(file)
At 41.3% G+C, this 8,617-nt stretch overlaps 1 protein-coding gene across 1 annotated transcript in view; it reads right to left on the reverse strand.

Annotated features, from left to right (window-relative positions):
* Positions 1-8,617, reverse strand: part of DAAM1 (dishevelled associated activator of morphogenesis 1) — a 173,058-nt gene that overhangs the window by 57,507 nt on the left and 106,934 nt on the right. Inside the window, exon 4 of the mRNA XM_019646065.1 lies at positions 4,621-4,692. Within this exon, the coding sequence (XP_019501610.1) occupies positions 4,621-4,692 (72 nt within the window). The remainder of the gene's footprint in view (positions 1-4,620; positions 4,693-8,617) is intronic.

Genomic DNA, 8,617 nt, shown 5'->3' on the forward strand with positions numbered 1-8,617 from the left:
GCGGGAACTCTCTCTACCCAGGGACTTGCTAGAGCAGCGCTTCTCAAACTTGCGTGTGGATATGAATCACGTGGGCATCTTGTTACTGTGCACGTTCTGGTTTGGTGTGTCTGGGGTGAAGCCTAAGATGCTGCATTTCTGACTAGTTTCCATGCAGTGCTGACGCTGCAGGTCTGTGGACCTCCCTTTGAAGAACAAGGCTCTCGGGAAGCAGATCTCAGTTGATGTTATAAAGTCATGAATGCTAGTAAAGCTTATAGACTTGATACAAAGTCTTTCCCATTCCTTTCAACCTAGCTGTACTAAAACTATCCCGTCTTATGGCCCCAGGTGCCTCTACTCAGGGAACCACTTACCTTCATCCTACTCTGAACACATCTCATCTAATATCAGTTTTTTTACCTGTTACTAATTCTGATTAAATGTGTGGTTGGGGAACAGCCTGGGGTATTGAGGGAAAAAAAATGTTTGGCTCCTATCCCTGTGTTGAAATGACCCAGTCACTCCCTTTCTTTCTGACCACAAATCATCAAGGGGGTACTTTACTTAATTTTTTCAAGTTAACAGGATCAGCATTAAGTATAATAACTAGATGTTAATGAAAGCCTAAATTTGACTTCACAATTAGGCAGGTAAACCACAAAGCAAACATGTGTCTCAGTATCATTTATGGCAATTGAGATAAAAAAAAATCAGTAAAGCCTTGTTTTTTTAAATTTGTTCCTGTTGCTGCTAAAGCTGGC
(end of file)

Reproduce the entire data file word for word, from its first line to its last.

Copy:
At 41.3% G+C, this 8,617-nt stretch overlaps 1 protein-coding gene across 1 annotated transcript in view; it reads right to left on the reverse strand.

Annotated features, from left to right (window-relative positions):
* Positions 1-8,617, reverse strand: part of DAAM1 (dishevelled associated activator of morphogenesis 1) — a 173,058-nt gene that overhangs the window by 57,507 nt on the left and 106,934 nt on the right. Inside the window, exon 4 of the mRNA XM_019646065.1 lies at positions 4,621-4,692. Within this exon, the coding sequence (XP_019501610.1) occupies positions 4,621-4,692 (72 nt within the window). The remainder of the gene's footprint in view (positions 1-4,620; positions 4,693-8,617) is intronic.

Genomic DNA, 8,617 nt, shown 5'->3' on the forward strand with positions numbered 1-8,617 from the left:
GCGGGAACTCTCTCTACCCAGGGACTTGCTAGAGCAGCGCTTCTCAAACTTGCGTGTGGATATGAATCACGTGGGCATCTTGTTACTGTGCACGTTCTGGTTTGGTGTGTCTGGGGTGAAGCCTAAGATGCTGCATTTCTGACTAGTTTCCATGCAGTGCTGACGCTGCAGGTCTGTGGACCTCCCTTTGAAGAACAAGGCTCTCGGGAAGCAGATCTCAGTTGATGTTATAAAGTCATGAATGCTAGTAAAGCTTATAGACTTGATACAAAGTCTTTCCCATTCCTTTCAACCTAGCTGTACTAAAACTATCCCGTCTTATGGCCCCAGGTGCCTCTACTCAGGGAACCACTTACCTTCATCCTACTCTGAACACATCTCATCTAATATCAGTTTTTTTACCTGTTACTAATTCTGATTAAATGTGTGGTTGGGGAACAGCCTGGGGTATTGAGGGAAAAAAAATGTTTGGCTCCTATCCCTGTGTTGAAATGACCCAGTCACTCCCTTTCTTTCTGACCACAAATCATCAAGGGGGTACTTTACTTAATTTTTTCAAGTTAACAGGATCAGCATTAAGTATAATAACTAGATGTTAATGAAAGCCTAAATTTGACTTCACAATTAGGCAGGTAAACCACAAAGCAAACATGTGTCTCAGTATCATTTATGGCAATTGAGATAAAAAAAAATCAGTAAAGCCTTGTTTTTTTAAATTTGTTCCTGTTGCTGCTAAAGCTGGC